With FHB, Resistance does not equal immunity!

In fall of 2014, the first winter wheat variety to be rated Resistant (R) to Fusarium Head Blight (FHB) will be available to producers – a variety named Emerson.

However, it is imperative that farmers know that resistance or an R rating does not equal immunity. In fact, plants don’t have immune systems and therefore can’t be immune to any disease. Depending on the level of disease pressure, varieties that are rated as resistant will be infected to some degree. If disease pressure is high (i.e. high inoculum levels, conducive environmental conditions for a long period of time), yield loss due to FHB can still occur in R-rated varieties.

In Table 1, FHB reaction data collected in the cooperative registration system is provided illustrating how Emerson performed relative to other winter wheat check varieties and supplementary checks. Emerson showed a consistent improved reaction to FHB comparative to the resistant supplementary checks, hence the R rating. But as the table also illustrates, the R rating does not equal immunity as FHB was still measurable in each of the three years.

Table 1: Fusarium head blight (FHB) reaction of Emerson, the check cultivars and supplementary checks, Western Winter Wheat Cooperative Registration trials (2008-2010).

Picture2

z Visual rating index = % incidence x % severity / 100.
y Disease response category: R = resistant, MR = moderately resistant, I = intermediate, MS = moderately susceptible, S = susceptible.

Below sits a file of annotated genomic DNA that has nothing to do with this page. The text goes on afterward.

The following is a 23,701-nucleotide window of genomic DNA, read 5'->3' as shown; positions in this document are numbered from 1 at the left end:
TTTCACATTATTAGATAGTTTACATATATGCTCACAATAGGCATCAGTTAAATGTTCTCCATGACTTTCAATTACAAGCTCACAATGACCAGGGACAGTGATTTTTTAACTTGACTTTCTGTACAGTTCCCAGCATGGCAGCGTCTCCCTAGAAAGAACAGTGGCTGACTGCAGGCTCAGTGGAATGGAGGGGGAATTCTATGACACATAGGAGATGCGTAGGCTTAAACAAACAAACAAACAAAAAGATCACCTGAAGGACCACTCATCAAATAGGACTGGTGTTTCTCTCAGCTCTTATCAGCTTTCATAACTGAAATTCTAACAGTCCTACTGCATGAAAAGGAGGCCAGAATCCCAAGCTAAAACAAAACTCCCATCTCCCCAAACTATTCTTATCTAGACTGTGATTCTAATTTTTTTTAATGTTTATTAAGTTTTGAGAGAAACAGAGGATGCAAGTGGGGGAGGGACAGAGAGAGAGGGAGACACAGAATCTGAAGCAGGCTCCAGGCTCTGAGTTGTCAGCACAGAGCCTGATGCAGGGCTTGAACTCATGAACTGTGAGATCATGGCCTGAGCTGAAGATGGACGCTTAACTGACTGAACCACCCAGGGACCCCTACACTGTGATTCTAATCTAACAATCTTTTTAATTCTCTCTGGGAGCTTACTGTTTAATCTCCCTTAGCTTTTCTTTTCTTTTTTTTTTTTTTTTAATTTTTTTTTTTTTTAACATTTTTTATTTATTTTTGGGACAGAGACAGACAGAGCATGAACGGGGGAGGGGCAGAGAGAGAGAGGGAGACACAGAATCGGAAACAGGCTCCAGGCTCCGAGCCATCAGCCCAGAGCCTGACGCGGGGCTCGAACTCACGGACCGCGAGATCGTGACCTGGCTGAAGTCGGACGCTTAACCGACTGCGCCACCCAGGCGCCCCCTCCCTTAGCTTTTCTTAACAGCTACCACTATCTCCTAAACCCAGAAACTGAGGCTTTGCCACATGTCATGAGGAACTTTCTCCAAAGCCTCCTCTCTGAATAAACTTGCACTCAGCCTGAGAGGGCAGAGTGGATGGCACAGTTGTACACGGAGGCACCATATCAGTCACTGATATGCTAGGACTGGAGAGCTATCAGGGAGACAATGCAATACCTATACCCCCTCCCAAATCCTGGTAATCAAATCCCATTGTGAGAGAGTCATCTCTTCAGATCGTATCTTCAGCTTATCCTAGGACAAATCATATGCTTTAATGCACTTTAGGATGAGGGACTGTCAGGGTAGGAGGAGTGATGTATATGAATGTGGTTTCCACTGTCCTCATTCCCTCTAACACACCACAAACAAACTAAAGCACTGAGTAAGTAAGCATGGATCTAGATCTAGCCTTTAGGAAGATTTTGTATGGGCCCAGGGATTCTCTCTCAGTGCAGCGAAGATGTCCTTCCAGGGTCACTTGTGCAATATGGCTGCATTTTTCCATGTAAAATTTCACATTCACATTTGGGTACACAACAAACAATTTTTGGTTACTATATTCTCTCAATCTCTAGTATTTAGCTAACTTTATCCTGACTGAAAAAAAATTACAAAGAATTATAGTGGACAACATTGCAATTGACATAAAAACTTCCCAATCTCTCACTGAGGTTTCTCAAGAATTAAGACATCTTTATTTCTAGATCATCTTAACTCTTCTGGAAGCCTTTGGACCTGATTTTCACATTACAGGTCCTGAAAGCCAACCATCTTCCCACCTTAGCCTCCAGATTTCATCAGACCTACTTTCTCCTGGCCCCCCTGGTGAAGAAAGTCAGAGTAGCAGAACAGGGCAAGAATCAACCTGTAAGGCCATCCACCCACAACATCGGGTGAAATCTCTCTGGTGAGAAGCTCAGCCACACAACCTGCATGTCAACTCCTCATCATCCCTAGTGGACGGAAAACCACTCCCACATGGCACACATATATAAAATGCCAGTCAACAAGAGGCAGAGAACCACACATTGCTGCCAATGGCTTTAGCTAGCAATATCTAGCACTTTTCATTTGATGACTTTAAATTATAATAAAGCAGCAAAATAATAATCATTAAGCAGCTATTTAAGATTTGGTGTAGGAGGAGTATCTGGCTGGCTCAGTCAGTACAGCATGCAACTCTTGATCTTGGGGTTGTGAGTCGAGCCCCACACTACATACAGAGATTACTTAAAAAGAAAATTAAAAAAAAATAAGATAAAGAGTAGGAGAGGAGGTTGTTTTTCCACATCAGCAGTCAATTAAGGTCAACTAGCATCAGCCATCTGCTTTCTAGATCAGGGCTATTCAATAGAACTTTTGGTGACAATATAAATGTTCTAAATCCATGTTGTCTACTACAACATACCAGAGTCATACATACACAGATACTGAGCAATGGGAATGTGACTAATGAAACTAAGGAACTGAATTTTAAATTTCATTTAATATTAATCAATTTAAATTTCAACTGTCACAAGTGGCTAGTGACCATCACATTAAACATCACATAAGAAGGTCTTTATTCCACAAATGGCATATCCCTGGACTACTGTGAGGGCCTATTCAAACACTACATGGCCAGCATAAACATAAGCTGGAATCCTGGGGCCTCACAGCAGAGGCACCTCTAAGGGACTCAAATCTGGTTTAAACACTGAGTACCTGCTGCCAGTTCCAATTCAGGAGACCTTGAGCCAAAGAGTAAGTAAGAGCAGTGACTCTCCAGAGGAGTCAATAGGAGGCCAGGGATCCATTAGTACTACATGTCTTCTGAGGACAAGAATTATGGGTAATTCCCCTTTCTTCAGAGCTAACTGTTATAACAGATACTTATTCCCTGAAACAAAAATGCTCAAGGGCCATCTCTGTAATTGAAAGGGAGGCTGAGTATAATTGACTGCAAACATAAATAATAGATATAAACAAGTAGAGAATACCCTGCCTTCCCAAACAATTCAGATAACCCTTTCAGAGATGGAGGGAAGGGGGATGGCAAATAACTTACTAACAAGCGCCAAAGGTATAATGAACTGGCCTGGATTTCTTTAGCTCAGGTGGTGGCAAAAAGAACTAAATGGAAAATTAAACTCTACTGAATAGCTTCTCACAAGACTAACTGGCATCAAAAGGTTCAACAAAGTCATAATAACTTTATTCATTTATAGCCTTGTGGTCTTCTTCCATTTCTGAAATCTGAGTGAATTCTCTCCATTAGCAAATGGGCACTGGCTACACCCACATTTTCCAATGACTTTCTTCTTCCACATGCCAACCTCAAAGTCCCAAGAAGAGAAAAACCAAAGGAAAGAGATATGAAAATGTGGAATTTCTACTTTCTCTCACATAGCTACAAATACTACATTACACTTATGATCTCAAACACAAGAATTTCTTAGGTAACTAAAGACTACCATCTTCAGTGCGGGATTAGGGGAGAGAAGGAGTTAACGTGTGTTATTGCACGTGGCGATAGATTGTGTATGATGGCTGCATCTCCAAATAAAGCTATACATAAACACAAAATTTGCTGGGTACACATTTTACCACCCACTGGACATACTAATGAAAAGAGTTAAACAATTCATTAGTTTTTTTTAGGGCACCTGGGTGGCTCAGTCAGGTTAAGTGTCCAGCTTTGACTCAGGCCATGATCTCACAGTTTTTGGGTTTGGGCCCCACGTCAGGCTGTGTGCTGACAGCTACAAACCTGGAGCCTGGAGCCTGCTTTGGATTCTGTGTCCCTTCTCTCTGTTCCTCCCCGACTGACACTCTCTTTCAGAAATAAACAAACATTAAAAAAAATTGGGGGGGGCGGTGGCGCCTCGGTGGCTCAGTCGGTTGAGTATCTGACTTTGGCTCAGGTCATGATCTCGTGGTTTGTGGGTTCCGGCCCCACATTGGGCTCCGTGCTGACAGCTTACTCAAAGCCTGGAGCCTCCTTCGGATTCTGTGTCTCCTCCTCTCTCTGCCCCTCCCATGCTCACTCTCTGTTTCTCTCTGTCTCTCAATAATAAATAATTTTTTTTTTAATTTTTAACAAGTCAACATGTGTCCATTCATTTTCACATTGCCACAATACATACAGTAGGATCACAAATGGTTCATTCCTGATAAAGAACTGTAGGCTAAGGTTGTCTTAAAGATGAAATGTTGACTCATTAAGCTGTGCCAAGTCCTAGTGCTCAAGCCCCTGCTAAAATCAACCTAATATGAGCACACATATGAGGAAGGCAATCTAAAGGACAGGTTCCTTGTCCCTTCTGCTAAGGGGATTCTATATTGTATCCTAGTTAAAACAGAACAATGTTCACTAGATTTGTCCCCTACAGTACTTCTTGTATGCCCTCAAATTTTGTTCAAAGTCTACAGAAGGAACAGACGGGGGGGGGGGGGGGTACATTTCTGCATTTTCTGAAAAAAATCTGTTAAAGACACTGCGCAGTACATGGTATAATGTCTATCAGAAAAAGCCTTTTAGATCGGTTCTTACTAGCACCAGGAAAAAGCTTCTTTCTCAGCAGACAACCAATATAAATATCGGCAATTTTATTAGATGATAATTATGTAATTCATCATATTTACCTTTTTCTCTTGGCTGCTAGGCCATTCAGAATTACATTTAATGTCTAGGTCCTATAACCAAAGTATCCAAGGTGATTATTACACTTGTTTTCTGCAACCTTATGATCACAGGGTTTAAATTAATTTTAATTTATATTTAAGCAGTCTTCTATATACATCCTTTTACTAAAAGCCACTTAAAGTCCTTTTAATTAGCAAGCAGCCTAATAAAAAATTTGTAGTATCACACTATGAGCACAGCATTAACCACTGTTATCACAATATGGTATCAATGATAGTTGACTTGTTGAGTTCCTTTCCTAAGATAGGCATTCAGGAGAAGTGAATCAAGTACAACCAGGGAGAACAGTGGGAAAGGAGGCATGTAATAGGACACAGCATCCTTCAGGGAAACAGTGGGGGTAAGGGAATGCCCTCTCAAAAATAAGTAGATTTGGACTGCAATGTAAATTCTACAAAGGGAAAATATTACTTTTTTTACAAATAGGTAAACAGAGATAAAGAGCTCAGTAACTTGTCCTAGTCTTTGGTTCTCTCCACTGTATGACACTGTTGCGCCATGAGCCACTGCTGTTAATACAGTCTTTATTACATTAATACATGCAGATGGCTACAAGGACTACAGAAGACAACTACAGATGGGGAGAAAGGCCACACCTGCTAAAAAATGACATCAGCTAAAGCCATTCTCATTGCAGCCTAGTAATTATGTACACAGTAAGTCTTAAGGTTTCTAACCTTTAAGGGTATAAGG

x Supplementary checks were chosen to assist in the differentiation of resistance levels based on long term data collection.

Field surveys are being conducted in winter wheat and in the MCVET winter wheat trials to measure level of FHB infection.  To date, all fields and all varieties have symptoms of FHB in 2014.

Use Multiple Management Practices!

This is why it is still important to use more than one management practice. Extensive research over the past 20 years have shown that using multiple management options, including crop rotation, fungicide application, tillage, and variety selection, is the best way to mitigate the risk of FHB. But unfortunately, FHB infection will always be highly influenced by environment. Under high levels of the disease, all varieties will sustain damage.

Submitted by: Pam de Rocquigny, Provincial Cereal Crops Specialist, Manitoba Agriculture

Source:  Graf, R. J., Beres, B. L., Laroche, A., Gaudet, D. A., Eudes, F., Pandeya, R. S., Badea, A. and Randhawa, H. S. 2013. Emerson hard red winter wheat. Can. J. Plant Sci. 93: 741-748.
Respond
Have a follow-up question?

Why do we see disease in varieties that are rated “R” or “MR”?

Prepared by Holly Derksen, MAFRI Field Crop Pathologist

It is important to remember that resistance does not equal immunity.

In fact, plants don’t have immune systems so you can’t expect them to be immune to any disease. Depending on the level of disease pressure varieties that are rated as resistant will be infected to some degree. If disease pressure is high (ie. high inoculum levels, conducive environmental conditions for a long period of time) then you can still see yield loss due to disease in R-rated varieties.

 The infection that we see on the R-rated varieties is caused by the part of the pathogen population on which that type of resistance is not effective. If we grow varieties with the same type of resistance over a widespread area and in a tight rotation we select for that part of the pathogen population (sometime referred to as a different race). This is when we really begin to see issues, now the majority of the pathogen population cannot be controlled with resistant varieties. This is why it is important to use more than one management technique – do not just depend on variety resistance. It varies from disease to disease, but other management options include crop rotation, rotation of variety, fungicide application(s), tillage, etc.

Respond
Have a follow-up question?